On her website The History Kitchen, Tori Avey explores the story behind the food – why we eat what we eat, how the recipes of different cultures have evolved, and how yesterday’s food can inspire us in the kitchen today. Learn more about the History Kitchen.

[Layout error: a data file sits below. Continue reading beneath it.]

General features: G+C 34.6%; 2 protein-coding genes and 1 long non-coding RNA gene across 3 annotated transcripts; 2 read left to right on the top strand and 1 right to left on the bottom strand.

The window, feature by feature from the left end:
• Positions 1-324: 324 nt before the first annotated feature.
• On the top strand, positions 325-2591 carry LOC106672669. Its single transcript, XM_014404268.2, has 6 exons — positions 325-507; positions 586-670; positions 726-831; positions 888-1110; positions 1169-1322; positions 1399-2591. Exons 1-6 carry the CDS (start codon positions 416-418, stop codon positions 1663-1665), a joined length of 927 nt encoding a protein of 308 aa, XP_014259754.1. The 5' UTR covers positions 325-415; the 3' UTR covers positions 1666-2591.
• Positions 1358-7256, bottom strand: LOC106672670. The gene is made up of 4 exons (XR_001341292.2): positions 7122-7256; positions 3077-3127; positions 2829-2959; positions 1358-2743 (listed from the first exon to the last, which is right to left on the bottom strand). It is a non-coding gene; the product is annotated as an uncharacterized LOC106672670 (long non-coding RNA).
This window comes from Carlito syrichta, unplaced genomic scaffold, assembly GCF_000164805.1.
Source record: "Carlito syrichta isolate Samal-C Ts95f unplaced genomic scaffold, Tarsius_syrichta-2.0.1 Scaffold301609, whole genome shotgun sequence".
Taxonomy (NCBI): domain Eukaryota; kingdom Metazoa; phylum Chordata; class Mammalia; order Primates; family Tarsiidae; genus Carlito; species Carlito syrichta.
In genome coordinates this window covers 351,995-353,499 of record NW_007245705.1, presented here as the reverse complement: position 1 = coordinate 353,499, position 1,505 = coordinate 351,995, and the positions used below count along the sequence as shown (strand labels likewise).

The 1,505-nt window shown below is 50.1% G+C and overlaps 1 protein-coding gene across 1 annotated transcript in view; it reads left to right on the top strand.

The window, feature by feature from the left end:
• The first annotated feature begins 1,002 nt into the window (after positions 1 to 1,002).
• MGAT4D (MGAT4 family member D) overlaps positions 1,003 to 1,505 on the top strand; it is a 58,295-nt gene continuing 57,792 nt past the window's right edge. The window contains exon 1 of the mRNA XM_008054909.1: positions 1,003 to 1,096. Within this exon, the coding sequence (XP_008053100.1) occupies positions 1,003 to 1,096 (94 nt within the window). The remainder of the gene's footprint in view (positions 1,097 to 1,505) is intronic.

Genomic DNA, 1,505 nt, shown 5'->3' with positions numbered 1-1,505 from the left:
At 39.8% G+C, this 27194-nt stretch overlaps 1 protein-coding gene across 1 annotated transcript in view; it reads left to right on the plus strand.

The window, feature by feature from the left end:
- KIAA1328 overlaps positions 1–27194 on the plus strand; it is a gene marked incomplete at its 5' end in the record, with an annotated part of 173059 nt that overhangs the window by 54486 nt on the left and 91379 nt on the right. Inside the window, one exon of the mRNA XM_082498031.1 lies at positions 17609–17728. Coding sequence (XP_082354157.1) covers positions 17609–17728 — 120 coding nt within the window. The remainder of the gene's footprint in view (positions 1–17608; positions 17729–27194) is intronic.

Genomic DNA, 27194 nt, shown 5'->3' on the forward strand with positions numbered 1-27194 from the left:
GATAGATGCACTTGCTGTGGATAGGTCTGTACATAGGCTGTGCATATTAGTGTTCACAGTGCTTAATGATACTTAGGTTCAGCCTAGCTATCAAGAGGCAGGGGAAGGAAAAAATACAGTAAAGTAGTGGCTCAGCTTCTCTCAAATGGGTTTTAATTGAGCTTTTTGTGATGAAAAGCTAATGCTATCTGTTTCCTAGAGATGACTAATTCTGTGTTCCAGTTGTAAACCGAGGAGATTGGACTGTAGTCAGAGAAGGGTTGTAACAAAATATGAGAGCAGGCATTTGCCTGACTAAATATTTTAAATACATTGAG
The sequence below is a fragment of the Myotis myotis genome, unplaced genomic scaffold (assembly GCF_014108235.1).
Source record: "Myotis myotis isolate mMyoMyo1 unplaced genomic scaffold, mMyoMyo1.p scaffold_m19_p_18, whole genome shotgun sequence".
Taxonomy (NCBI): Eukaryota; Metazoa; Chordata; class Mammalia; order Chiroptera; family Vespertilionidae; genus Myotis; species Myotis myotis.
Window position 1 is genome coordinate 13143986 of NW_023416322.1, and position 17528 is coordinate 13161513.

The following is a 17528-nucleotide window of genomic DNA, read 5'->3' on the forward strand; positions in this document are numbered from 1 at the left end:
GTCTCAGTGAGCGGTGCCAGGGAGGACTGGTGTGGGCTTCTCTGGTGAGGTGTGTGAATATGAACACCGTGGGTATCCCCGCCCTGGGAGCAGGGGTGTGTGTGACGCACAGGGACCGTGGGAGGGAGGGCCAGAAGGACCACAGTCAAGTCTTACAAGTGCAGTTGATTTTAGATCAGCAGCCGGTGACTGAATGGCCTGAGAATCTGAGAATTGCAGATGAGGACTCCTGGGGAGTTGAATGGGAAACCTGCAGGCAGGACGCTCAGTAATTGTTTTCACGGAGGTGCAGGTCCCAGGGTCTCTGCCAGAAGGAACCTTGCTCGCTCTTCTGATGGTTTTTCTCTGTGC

I’m not currently a vegetarian, but I was for several years. It started in high school for ethical reasons. My father, who grew up on a 1,000 acre farm in the Sierra Nevada mountains, was an agriculture professor at our local university. From a young age I was exposed to all aspects of animal husbandry—the good, the bad, and the ugly. As an adolescent I believed that vegetarianism was something to aspire to, and I slowly began to cut out red meat. I finally gave up meat completely at 16. I kept at it for many years, but in my early twenties my health began to suffer. I discovered in college that I was sensitive to soy and prone to anemia (a strange genetic quirk in my family). It proved difficult to keep myself healthy and energized without the protein of meat. I slowly introduced meat back into my diet and my health improved. Even so, I ate meat sparingly. Recently I learned the word “flexitarian,” which best describes my current approach to eating. I eat vegetarian most of the time, reserving meat only for when I really crave it. That means I’m eating meat once or twice a week (sometimes less). My husband is the same way. Growing up in Israel, his mom cooked lots of vegetarian dishes like eggplant, hummus, and shakshouka. We’re happiest with a simple dinner of eggplant stew or lentils with rice. Our eating habits change around the holidays and special occasions, but generally speaking, being a flexitarian feels right to my body. I don’t have trouble staying at a healthy weight, I have lots of energy and I feel great.